Go Organic? One Size Does Not Fit All
Jane Masters MW is Opimian’s Master of Wine
As wine drinkers, we increasingly desire not only wines that taste great, but ones that also fit within a healthy lifestyle. Wine producers want to consider the land they farm, protect their families and wildlife from chemical sprays, and encourage biodiversity. But are the good intentions all they are cracked up to be? And if so, why aren’t all wine producers going organic?
In the 1970s, vine growers started to notice the negative impact the heavy use of agrochemicals was having on their soils. As a response, the basic philosophy of organic farming introduced the elimination of the use of agrochemicals—pesticides, herbicides, fungicides and chemical fertilizers used in the vineyard. I italicize that word, because it would be wrong to say that organic farming doesn’t use any chemicals at all. It is nearly impossible to produce quality wine grapes with no treatments.
Each wine region, depending on its geography and climate, has different pests and disease pressures, making it easier to practice organic viticulture in certain regions, such as those with warm, dry climates. The two fungal diseases that are common and the most problematic to most regions, however, are downy and powdery mildew. Both need to be controlled in order to yield a decent crop in terms of quality and quantity. In organic viticulture, copper-based sprays are used against downy mildew and sulphur is applied at regular intervals in the vineyard to reduce powdery mildew.
There is no international standard for organic viticulture. Many bodies exist, such as Agriculture Biologique in France, or the USDA’s NOP (National Organic Program); each has a slightly different set of rules and regulations to adhere to. All permit the use of copper and sulphur-based treatments, within limits, on the basis that these are natural elements rather than synthetic, industrially produced compounds. But natural does not necessarily mean harmless—think arsenic. One of the issues is that over time, copper can build up in the soil to toxic levels, thereby affecting biodiversity. Phosphite, an alternative to copper, is permitted for organic viticulture in Germany, but not by Agriculture Biologique in France.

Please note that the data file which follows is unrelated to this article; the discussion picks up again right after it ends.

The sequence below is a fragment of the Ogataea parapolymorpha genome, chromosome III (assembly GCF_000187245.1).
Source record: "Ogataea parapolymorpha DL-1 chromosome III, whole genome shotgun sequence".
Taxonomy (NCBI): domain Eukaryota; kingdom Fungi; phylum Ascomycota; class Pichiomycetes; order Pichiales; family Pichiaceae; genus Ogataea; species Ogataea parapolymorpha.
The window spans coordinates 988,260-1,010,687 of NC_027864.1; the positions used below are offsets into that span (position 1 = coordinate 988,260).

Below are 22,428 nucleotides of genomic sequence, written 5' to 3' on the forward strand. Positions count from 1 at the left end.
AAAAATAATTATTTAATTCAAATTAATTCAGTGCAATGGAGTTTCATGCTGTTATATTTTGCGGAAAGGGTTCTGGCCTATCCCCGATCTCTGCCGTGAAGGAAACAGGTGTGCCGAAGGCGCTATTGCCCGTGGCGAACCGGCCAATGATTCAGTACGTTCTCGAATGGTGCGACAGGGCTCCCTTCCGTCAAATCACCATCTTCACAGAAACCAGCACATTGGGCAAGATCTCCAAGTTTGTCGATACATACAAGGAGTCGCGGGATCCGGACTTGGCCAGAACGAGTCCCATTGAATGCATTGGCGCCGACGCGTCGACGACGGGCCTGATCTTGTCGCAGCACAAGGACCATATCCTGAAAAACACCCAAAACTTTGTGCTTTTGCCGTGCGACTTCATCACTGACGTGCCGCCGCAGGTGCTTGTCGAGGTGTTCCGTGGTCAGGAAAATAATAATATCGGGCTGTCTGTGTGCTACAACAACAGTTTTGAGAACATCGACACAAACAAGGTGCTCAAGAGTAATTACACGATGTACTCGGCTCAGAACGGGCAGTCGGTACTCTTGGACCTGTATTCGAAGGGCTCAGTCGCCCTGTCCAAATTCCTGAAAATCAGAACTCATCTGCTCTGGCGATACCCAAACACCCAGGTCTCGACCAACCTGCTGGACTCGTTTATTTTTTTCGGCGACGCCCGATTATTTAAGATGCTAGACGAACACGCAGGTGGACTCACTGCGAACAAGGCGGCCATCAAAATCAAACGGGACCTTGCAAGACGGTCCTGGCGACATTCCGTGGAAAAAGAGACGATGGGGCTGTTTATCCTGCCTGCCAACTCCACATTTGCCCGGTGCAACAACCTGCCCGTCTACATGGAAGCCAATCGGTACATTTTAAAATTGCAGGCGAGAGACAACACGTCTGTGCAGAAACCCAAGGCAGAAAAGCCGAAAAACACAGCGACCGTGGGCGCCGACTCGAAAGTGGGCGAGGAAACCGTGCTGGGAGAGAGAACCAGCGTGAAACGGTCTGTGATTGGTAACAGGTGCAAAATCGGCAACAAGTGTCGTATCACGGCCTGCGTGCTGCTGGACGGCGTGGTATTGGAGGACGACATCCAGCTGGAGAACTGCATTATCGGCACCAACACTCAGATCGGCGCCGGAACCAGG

Wines have an added layer of complexity compared to organic fruits and vegetables, as grapes are fermented into wine. There is a distinction between wines made from organically grown grapes and organically made wine. Organic wine certifications take into account details like yeasts and the amount of sulphur dioxide that can be used to protect wines against oxidation and spoilage. In the past, the no/low use of sulphur dioxide in the winemaking process led to the production of off flavours. Organic wines were synonymous with faulty wines. Today, organic winemakers are much savvier.
In a humid climate such as Bordeaux, where downy mildew pressure can be high, the spraying regime for organic viticulture may require double the number of tractor passages through the vineyard, which in turn affects compaction of the soil and increases the carbon footprint of the vineyard through the increased use of diesel. Agrochemicals also contribute to the carbon footprint through emissions from their industrial production, distribution and delivery to the vineyard.
Today vine growers and winemakers have much to consider. It is not a simple one size fits all. Winemakers adopt a sustainable philosophy and have to respond to whatever conditions Mother Nature throws at them. For some, this will be organic, but organic is not suitable for all. The goal must always be to produce the best wines possible.